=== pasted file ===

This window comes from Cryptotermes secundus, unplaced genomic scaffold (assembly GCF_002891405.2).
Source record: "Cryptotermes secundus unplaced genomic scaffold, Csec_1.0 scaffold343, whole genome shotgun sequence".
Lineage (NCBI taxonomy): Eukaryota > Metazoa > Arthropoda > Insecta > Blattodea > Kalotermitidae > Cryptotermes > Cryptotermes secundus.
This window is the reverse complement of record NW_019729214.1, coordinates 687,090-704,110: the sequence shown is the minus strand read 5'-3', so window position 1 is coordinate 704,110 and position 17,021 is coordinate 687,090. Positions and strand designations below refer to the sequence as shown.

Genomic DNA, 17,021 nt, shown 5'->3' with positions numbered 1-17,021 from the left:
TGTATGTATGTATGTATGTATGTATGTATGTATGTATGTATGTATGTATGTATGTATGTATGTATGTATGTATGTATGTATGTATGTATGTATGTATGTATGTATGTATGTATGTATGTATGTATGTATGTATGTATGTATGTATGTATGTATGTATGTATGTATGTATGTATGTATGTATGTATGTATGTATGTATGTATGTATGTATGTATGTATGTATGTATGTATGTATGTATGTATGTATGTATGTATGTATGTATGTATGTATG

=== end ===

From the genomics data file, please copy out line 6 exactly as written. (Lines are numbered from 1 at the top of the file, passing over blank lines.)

TGTATGTATGTATGTATGTATGTATGTATGTATGTATGTATGTATGTATGTATGTATGTATGTATGTATGTATGTATGTATGTATGTATGTATGTATGTATGTATGTATGTATGTATGTATGTATGTATGTATGTATGTATGTATGTATGTATGTATGTATGTATGTATGTATGTATGTATGTATGTATGTATGTATGTATGTATGTATGTATGTATGTATGTATGTATGTATGTATGTATGTATGTATGTATGTATGTATGTATGTATG